EPA Will Regulate Some TCE Uses Unless Industries Take Voluntary Action

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Can NY nuke plant afford to close for spawning fish?


"New York State is prepared to close 40 years of intermittent and costly legal wrangling over the annual destruction of billions of fish by the twin Indian Point nuclear power plants in the productive Hudson River estuary if the plant agrees to shut down during peak spawning and hatching seasons for the river’s major fish populations," Roger Witherspoon writes in Energy Matters,

"But such a deal, if ratified, would mean the plants could be shut from 13 weeks to 32 weeks, an enforced idleness which could doom the already stressed financial position of Indian Point, which is having difficulty securing steady customers for its electricity due to increased competition, particularly from lower cost wind and natural gas.

"The maximum shut down, if required, would close the plant from February 15 through September 15, and would cut Indian Point’s revenues by about $9.5 billion over 20 years, or 57% of their revenue, according to an analysis prepared by Entergy, the plants’ owner, for ongoing hearings before a panel of Administrative Law Judges at the Department of Environmental Conservation.

"The panel will hold a public hearing on the proposed forced outages July 22 in Cortlandt Manor, about two miles from the power plant site."




Tuesday, August 19, 2014

DOE reports encouraging signs for U.S. wind energy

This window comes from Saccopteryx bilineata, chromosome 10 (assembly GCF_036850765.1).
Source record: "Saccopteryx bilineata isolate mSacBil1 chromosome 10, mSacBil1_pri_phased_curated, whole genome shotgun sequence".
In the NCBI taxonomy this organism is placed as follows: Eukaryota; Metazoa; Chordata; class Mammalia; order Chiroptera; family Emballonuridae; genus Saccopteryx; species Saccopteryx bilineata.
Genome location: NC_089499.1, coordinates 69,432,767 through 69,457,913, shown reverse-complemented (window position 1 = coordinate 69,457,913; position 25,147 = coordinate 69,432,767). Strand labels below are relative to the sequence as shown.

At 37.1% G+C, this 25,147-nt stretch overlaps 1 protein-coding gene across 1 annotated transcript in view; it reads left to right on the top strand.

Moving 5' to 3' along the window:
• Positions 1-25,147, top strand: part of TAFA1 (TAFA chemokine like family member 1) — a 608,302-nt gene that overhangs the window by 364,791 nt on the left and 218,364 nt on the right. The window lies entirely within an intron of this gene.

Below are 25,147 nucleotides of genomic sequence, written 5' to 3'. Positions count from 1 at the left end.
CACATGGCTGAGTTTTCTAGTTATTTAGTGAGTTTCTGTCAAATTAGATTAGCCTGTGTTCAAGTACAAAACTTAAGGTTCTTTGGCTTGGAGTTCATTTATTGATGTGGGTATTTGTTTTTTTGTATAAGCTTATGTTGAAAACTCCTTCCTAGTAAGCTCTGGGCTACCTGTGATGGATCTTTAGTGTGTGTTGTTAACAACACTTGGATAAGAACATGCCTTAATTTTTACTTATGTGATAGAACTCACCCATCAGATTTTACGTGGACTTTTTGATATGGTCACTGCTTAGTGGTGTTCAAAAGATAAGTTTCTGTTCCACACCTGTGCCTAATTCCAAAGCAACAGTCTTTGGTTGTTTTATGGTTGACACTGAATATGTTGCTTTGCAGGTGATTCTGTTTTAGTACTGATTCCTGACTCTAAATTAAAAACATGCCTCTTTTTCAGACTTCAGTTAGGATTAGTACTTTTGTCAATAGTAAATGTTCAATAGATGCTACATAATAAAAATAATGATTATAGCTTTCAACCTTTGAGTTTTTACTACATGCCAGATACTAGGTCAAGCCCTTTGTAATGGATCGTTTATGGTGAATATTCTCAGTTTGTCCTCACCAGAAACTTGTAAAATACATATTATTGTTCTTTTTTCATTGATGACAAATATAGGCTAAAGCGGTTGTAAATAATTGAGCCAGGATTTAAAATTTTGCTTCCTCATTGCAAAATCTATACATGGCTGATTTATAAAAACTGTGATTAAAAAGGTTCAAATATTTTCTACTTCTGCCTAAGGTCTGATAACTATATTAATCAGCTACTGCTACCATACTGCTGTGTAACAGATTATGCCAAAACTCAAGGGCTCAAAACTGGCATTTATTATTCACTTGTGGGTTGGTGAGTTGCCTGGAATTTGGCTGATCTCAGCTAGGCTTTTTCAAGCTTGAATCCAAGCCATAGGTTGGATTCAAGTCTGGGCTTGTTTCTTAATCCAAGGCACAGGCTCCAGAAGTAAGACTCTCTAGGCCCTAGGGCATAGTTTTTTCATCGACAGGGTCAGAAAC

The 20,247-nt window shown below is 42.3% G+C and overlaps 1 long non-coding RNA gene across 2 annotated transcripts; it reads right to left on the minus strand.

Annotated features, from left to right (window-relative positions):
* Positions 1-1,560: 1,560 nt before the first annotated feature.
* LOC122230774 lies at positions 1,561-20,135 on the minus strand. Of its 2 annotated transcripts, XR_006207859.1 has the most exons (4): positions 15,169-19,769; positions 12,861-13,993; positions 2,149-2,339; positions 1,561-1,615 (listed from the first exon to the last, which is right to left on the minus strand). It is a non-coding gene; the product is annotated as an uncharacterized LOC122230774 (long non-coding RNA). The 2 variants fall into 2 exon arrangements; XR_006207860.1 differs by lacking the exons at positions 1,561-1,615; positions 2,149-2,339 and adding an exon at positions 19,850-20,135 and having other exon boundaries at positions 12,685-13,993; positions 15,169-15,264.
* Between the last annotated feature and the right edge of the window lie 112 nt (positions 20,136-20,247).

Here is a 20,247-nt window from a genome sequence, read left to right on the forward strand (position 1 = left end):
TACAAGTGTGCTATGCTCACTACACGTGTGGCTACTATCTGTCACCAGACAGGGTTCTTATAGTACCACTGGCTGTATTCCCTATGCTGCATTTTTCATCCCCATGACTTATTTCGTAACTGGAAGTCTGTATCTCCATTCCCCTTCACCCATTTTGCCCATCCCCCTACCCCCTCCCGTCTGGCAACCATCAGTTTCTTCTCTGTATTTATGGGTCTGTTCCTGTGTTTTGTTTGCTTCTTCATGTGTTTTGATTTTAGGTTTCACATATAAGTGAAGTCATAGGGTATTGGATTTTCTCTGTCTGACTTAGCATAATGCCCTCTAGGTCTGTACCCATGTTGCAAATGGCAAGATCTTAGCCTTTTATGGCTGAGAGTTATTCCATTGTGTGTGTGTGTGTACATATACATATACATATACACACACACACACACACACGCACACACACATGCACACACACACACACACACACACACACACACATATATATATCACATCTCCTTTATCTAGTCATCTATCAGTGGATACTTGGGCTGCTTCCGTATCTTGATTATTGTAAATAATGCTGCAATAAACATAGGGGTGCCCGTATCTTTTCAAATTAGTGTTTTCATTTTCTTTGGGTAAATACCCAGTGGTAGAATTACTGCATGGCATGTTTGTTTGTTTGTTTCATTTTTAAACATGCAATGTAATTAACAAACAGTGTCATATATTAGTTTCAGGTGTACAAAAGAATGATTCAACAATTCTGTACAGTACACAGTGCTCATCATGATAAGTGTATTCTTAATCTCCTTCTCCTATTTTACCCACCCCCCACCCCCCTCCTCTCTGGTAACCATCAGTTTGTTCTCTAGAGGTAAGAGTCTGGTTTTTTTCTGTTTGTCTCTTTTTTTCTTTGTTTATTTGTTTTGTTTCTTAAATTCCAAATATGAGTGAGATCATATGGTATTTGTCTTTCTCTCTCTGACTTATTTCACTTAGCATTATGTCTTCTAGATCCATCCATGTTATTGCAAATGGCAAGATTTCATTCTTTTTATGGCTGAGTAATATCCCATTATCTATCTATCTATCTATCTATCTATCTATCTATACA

New Jersey might be dragging its heels on wind energy but other states are not.

According to the 2013 Wind Technologies Market Report, released yesterday by The Energy Department and Lawrence Berkeley National Laboratory, after modest growth in 2013, total installed wind power capacity in the United States now stands at 61 gigawatts, which meets nearly 4.5 percent of electricity demand in an average year.

The report found that wind energy prices – particularly in the Interior region of the United States–are at an all-time low, with utilities selecting wind as a cost-saving option.

"With utility-scale turbines installed in more than 39 states and territories, the success of the U.S. wind industry has had a ripple effect on the American economy, spurring more than $500 million in exports and supporting jobs related to development, siting, manufacturing, transportation and other industries," the report states.
State renewable portfolio standards policies, along with federal policy drivers such as the Production Tax Credit (PTC) and accelerated tax depreciation, are expected to help drive growth in the domestic wind power market for the next two years.